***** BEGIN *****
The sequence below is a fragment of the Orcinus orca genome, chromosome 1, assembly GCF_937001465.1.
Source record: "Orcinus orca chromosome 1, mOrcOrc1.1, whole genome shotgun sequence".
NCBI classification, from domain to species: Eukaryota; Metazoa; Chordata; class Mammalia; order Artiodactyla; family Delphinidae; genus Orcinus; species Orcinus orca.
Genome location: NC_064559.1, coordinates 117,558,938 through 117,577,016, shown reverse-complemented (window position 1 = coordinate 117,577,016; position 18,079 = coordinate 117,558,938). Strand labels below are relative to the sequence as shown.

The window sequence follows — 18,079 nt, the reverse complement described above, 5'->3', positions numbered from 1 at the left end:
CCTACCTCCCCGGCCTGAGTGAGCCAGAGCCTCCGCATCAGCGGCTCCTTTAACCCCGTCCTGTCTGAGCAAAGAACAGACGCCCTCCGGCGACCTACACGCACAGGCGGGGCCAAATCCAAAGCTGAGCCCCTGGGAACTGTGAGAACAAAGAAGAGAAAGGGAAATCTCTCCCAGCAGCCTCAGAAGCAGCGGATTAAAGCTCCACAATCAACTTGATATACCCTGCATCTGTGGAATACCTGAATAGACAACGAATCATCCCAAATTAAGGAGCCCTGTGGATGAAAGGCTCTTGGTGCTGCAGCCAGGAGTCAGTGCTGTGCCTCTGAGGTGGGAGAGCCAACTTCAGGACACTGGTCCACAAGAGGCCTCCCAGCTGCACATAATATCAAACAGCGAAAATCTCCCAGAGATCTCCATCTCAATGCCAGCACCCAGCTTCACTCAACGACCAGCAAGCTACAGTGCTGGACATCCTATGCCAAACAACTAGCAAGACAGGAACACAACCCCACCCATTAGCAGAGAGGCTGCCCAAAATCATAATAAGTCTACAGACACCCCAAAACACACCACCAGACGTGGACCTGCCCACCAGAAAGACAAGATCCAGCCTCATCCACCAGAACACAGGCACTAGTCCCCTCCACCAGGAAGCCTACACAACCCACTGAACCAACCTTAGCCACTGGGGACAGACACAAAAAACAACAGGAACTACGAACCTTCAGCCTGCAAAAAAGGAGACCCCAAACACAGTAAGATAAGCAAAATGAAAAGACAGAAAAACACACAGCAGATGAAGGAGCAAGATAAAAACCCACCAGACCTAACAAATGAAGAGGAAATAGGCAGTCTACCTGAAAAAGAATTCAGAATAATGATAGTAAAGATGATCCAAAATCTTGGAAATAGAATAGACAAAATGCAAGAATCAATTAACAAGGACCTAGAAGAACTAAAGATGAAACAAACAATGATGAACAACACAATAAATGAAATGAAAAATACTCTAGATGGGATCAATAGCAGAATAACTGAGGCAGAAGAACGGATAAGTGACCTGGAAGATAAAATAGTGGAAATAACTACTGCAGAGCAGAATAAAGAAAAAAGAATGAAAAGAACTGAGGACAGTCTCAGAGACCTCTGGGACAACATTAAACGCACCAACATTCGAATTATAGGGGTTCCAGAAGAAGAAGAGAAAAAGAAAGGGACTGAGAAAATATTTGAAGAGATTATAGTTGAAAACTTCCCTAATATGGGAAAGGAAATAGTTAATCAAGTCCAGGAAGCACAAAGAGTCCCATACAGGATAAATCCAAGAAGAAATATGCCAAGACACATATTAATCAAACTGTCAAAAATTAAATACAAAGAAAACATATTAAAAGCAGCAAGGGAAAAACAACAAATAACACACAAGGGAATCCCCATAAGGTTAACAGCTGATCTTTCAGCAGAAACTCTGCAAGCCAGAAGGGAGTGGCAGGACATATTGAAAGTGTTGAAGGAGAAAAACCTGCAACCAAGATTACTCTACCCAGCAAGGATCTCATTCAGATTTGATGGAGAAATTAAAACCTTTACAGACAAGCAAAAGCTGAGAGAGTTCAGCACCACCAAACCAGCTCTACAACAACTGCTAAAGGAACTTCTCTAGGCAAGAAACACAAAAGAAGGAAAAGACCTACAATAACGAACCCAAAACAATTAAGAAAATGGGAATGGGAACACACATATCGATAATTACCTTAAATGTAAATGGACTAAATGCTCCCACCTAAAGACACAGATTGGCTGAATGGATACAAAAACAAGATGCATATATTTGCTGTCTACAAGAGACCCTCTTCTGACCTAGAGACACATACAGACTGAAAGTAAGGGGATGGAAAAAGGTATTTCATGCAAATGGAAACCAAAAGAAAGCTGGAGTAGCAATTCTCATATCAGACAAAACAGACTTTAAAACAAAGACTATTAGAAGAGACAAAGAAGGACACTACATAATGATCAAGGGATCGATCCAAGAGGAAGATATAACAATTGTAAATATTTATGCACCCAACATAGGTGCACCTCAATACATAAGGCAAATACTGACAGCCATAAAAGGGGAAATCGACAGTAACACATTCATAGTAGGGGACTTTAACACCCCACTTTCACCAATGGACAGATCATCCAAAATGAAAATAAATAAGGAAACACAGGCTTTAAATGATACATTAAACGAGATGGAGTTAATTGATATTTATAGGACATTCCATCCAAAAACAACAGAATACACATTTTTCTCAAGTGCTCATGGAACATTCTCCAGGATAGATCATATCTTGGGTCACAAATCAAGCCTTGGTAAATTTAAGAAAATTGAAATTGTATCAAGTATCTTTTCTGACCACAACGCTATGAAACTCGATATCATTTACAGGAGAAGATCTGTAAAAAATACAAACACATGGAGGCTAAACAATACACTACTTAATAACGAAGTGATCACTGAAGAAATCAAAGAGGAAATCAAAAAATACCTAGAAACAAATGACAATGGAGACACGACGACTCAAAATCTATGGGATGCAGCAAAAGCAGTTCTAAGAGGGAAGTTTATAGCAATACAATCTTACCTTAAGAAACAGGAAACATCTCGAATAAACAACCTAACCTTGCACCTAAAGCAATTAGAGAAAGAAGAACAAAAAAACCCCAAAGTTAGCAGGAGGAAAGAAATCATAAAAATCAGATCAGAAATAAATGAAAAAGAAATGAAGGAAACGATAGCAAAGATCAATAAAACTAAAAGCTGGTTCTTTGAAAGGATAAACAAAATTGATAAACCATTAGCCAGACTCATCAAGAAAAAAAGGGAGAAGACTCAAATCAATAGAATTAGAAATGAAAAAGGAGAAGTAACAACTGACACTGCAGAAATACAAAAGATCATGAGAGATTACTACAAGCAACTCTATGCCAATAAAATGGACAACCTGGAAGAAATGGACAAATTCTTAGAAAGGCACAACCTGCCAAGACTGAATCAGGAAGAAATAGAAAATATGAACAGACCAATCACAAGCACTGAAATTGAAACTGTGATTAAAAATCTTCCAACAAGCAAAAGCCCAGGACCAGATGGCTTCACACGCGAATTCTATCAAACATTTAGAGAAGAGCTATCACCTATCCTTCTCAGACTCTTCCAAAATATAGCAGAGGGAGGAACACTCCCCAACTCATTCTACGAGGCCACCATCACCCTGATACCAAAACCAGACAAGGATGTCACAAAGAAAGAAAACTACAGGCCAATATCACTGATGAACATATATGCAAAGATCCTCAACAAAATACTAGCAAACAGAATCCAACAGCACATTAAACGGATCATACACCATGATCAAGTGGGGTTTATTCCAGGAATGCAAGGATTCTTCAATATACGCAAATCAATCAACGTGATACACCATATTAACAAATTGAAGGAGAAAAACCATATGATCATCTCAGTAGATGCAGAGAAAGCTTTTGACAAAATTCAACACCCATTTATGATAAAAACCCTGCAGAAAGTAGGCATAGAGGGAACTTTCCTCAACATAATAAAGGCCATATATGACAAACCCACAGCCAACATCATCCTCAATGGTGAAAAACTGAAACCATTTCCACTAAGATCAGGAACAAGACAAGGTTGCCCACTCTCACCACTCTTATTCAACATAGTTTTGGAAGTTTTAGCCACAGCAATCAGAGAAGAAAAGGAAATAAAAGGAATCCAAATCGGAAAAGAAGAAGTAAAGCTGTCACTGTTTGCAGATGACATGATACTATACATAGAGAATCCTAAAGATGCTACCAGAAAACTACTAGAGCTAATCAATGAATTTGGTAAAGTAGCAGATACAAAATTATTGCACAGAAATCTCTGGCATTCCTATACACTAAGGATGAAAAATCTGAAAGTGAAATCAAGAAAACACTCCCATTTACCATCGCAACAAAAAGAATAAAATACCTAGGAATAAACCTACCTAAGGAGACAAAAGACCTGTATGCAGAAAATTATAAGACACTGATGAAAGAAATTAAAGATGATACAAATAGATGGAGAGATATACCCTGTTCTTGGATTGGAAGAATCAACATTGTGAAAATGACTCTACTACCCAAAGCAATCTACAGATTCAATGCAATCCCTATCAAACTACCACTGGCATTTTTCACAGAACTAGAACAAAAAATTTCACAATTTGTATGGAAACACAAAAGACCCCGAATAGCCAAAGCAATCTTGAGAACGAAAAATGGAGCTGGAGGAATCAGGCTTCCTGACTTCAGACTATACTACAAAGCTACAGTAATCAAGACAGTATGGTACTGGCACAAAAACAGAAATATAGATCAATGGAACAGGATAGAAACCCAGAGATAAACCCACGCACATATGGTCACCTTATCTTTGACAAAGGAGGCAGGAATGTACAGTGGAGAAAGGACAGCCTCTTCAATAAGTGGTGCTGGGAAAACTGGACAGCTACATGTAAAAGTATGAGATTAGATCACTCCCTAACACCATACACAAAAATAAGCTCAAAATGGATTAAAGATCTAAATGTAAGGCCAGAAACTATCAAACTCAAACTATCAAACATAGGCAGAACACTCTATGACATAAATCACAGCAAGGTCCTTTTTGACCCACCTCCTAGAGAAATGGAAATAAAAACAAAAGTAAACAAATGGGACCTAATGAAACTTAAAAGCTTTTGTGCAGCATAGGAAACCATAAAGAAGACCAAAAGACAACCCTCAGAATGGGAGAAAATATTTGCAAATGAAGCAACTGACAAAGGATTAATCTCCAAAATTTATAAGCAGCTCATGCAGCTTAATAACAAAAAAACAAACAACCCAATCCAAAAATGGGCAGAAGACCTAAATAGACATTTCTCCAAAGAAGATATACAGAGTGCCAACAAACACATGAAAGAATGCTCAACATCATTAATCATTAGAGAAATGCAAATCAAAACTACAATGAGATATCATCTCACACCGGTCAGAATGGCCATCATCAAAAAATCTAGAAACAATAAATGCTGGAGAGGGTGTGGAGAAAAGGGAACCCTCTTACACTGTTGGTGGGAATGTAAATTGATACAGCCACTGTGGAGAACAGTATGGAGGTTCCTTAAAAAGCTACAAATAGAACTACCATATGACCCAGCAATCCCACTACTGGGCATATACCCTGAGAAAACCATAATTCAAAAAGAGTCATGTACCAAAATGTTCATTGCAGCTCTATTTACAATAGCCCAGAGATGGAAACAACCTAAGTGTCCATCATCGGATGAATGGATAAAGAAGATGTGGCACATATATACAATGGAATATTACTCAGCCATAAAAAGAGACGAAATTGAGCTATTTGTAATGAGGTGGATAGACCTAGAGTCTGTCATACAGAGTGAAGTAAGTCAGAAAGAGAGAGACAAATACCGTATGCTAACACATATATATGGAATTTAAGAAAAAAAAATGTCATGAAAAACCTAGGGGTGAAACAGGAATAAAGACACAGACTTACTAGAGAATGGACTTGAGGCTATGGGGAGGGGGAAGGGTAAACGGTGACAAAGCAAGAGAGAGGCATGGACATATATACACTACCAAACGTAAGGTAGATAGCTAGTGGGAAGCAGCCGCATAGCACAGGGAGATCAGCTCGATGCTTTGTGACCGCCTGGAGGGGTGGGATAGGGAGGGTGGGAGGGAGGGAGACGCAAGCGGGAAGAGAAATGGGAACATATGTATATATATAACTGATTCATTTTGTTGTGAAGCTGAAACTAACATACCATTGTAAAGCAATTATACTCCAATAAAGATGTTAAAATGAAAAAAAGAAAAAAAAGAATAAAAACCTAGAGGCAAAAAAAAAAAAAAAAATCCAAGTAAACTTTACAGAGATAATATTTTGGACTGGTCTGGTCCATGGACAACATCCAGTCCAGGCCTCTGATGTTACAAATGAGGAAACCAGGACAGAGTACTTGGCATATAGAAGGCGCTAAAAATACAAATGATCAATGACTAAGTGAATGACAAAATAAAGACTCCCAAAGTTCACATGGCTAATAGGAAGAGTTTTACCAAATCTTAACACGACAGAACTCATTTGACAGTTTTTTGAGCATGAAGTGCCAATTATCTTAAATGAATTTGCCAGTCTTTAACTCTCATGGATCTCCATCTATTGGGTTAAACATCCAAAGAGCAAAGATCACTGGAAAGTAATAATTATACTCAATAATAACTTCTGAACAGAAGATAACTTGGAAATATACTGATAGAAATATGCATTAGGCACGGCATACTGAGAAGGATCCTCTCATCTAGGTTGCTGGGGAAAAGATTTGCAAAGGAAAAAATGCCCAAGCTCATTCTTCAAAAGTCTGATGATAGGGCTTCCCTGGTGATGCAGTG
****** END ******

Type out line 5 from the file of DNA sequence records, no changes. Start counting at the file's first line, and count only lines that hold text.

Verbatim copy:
The window sequence follows — 18,079 nt, the reverse complement described above, 5'->3', positions numbered from 1 at the left end: